new to the forum/advice on flowers to plant?

Kristi1931(9)February 29, 2012

Hi All,

This is my first post to the forum. We moved into a new home about 6 months ago and my ultimate goal is to achieve a cottage garden look in our front garden beds, and eventually the backyard as well. I have many pictures on my new photo blog and any advice would be appreciated! I want it to be primarily perrenials, biennials, or annuals that are known to reseed. I'm also trying to think of a good bush/tree to plant on the empty left space.. maybe a rose bush? Some of the flowers/plants are already established and I'm not sure what they are. Any help on identifying names would be appreciated as well!



Here is a link that might be useful: Live, Laugh, Garden

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plantmaven(8b/9a TX)

Welcome to Cottage Garden forum. This is a great "family" of folks.

There are several here from CA, soyou might want to tell what area of CA you are located.


    Bookmark   March 1, 2012 at 6:40PM
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I am from the SF Bay Area zone 9. :)

Here are the two garden bed areas in our front yard that I would love some advice on suggested flowers to add to these to start! Preferably perennial or self-seeding. Especially the area to the left in the first picture where you see some empty space.Maybe a rose bush there? I am also considering hollyhock.

Currently I have:
English Daisies, Nemesia, and Diascia, A tiny Bit of Dianthus, and Alyssum. I am not sure of what the ornamental grass is behind the first daisy on the left but I like it!

Currently planted from left to right are: Geraniums, English Daisies, Some kind of iris,english daisy hibiscus, geranium, another iris, calendula, margherite daisy, and a smaller hibiscus


    Bookmark   March 1, 2012 at 8:45PM
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plantmaven(8b/9a TX)

My try lasagna gardening post was supposed to be here. I am not quite sure what happened.
Anyway, read that post.

    Bookmark   March 2, 2012 at 5:32PM
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jkom51(Z9 CA/Sunset 17)

Just FYI, you should put your Sunset zone. USDA zones are pretty useless in CA. The Sunset Garden Book is the acknowledged "Bible" of all Western gardeners.

It doesn't look as if any of your beds are very deep - they all look around 12-18" or so. Consider that you don't want to block your shutters, even if they're only decorative, I'd do a shrub pelargonium, such as this one (to those that have seen my recent February Flowers slideshows in the Gallery, you've seen this photo before). It stays about 18" H/W. They're very floriferous in our climate and don't take too much water, either. You do have to be careful; there is a lot of variation between pelargonium hybrids; some get to a gangly 6' tall. But this one stays neat and compact:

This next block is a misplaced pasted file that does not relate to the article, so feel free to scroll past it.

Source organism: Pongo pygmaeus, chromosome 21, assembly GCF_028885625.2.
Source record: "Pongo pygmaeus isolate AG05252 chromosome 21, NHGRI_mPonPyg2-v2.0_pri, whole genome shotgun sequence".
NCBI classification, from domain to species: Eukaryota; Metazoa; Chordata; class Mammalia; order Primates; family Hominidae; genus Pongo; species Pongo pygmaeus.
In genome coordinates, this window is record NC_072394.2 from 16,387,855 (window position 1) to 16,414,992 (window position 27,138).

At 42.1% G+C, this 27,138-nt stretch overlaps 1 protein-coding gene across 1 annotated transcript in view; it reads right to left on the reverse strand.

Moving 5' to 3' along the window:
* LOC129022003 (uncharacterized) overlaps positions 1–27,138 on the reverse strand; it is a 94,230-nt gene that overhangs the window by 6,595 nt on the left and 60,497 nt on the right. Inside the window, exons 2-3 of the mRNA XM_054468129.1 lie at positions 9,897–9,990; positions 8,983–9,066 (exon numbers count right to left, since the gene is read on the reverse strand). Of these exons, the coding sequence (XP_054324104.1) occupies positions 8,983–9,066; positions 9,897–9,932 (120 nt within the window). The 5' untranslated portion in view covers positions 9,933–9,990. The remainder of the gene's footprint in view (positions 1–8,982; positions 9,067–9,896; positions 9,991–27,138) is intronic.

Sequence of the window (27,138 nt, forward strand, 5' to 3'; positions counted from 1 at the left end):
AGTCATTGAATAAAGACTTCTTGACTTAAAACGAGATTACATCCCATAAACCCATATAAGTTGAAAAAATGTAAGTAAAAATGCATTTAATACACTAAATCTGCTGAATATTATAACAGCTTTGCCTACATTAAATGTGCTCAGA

I would warn you in that second photo, that spiky leaved clump looks suspiciously like Fortnight Lily, aka Cape Iris, Dietes iridioides (there are two, one white, one yellow-flowered). If it is, once established it gets a full 3' or more around (big, round clump) and takes an axe to remove. It will behave itself if you starve it for water, but if you've got lawn sprinklers, there will be no holding it back.

I have narrow beds on both sides of a walkway on the south side of our house. It isn't easy to keep those plants from sprawling outwards. The following plants are ones that have proven well-behaved/upright in these beds in our Oakland hills garden:

- Dwarf cannas (variegated ones need some shade or they'll burn)
- Kalanchoe
- Shasta daisies (deciduous, however)
- evergreen bearded iris (in fact, if you live within driving distance of me, I will GIVE you some rhizomes. Mine is an heirloom dark purple iris that multiplies like the proverbial rabbit; if it were edible it would solve world hunger in two years flat)
- Aeoniums, some sedums and crassulas
- Some of the upright, smaller perennial salvias
- Mini or smaller shrub roses, like J&P's Ladies in Waiting.
- Liriope (for foliage, but once a year it has very pretty purple flower spikes)
- Hellebores: the newer colorful hybrids only. They stay small and neat; like partial sun only.

When a bed is not very deep, it's important that you consider a couple of things:

1) It's difficult to "layer" a shallow bed. Normally an interesting garden grouping is done with subtle layers: High/Tall, Medium height, and Low/Short, with each layer providing visual interest for color, shape and texture.